Improve SEO With a Custom 404 Page
Editor’s note: For an updated look into custom 404 pages, see our How to Design a 404 Error Page That Saves a Sale post.
Coding Horror’s Jeff Atwood (No relation to Ryan) has a great post about Creating User Friendly 404 Pages (via Creating Passionate Users) and kicking those ugly, intimidating and worthless default 404 error pages to the curb once and for all. Jeff, we couldn’t agree with you more.
Creating a unique 404 page really is one of the most overlooked elements in a search engine optimization campaign. Clients become so consumed with creating content, links and all the other on-page and off-page factors that go into optimization that they ignore the importance keeping users on their site once a problem arises. By neglecting your 404 page, you’re missing a valuable opportunity for customer retention.
At some point, users are going to meet your 404 page. They’ll click on a broken link, try to access a bookmarked page that no longer exists, mistype a URL, or maybe they’ll just get bored and start making up their own URLs for your site. Stuff happens. Leaving them a piece of rope to help them find their way back can be crucial to your search engine optimization goals.
Let’s play a game. Imagine you’re a searcher looking for a puppy. You’ve landed on a new and promising site for the very first time. The puppy information sounds trustworthy, the navigation is easy enough that you don’t need a doctorate to figure it out and you’re about to click on the squeal-worthy face of the puppy you want to call your own and save from the vile Susan Esparza Puppy Mill. You click on your almost-puppy and get this:
(Image taken from Jeff.)
No! There’s no navigation, no links to relevant pages, nowhere to go but back, and worst of all, no puppy.
Now not only have you disappointed your user who thought they had just found the puppy of their dreams, but you also hit them with a 404 page that does nothing to help them get back on track. Bad links and errors happen. If you want to keep users happy, the best way to do that is to leave them something to hold on to for when they get lost.
Let’s be frank. Default 404 pages suck. They’re cold and don’t offer any value to users.
The best 404 pages are the ones that blend in with your site, are simply written, don’t scare away users and encourage visitors to continue interacting with your site. Your 404 page should absolutely have:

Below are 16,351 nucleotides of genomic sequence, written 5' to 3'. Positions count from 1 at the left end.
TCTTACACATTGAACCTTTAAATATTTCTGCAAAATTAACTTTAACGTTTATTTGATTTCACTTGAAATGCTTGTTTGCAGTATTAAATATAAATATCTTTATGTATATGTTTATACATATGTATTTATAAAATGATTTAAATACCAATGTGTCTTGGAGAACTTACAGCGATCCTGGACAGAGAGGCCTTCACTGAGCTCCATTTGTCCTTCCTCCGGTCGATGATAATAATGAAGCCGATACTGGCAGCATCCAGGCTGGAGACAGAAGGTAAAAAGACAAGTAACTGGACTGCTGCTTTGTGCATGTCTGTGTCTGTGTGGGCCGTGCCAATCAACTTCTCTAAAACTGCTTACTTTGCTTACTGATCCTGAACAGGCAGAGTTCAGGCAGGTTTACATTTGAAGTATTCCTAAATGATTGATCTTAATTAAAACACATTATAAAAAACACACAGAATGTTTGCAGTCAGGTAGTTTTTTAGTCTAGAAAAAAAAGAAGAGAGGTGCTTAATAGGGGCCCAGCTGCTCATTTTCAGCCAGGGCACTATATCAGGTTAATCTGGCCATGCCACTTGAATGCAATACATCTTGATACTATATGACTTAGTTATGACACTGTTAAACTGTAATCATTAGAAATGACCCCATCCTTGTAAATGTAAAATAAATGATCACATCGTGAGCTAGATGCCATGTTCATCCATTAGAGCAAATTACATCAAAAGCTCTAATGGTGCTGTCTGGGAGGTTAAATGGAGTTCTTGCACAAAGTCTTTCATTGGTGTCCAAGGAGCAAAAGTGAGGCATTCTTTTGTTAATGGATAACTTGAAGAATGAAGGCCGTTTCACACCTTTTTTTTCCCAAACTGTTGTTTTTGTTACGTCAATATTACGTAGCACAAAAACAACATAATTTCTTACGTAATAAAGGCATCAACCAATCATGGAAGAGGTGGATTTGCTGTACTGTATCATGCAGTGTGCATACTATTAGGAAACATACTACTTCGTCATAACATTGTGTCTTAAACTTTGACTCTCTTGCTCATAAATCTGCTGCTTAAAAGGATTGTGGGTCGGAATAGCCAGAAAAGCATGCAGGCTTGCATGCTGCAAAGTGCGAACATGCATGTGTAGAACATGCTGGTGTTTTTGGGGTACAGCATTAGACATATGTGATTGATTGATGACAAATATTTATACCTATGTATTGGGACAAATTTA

- An apology for the error
- A prominent search box
- A link to your site map
- A link to your home page
- Links to the other main areas of your site
If it’s appropriate to your site, it also never hurts to insert some humor in there. If you’re that puppy site, throw a picture of a sad-eyed puppy asking visitors to continue their search and save him from becoming a jacket. My all-time favorite 404 page is this Mario-inspired one. It’s not exactly helpful or search engine optimization friendly (yours should be!), but it still makes me giggle.
If you’ve ever come across the Bruce Clay 404 page, you know that our page includes an apology for the error (even though we KNOW it’s your fault you ended up there. Kidding!), our full navigation, a home page link, an SEOToolSet log-in area, site map link, and links to other popular areas like our Search Engine Relationship Chart, SEO Methodology page, and our Code of Ethics. We make it really easy for you to find where you were looking to go. We do this because we like you. Sites that make you feel dumb for getting lost do not like you. Find better friends.
Something else worth noting is that you’ll never see a reference to "404" on our error page. This is done to make the page more user-friendly and not send visitors away intimidated because they left their geek-speak books at home. There is no reason to label your error page "404 ERROR!" This tells users nothing; all most people know about a 404 page is that they have no idea what a 404 page is, nor do they care. Acknowledge that an error has been made and then lend a hand to help users get on their way. Don’t scare them by throwing around jargon they’ve never heard of.
Jeff points out something in his post that I didn’t know. He says to make sure your customized 404 page is larger than 512 bytes or some browsers will assume it’s the standard Web server 404 message and replace it with their own. That’s excellent advice.
Basically, the 404 page mantra is this: Be polite. Be helpful. And then get out of the way.
For more information on how to correctly implement a custom 404 error page based upon your server type, please refer to the following: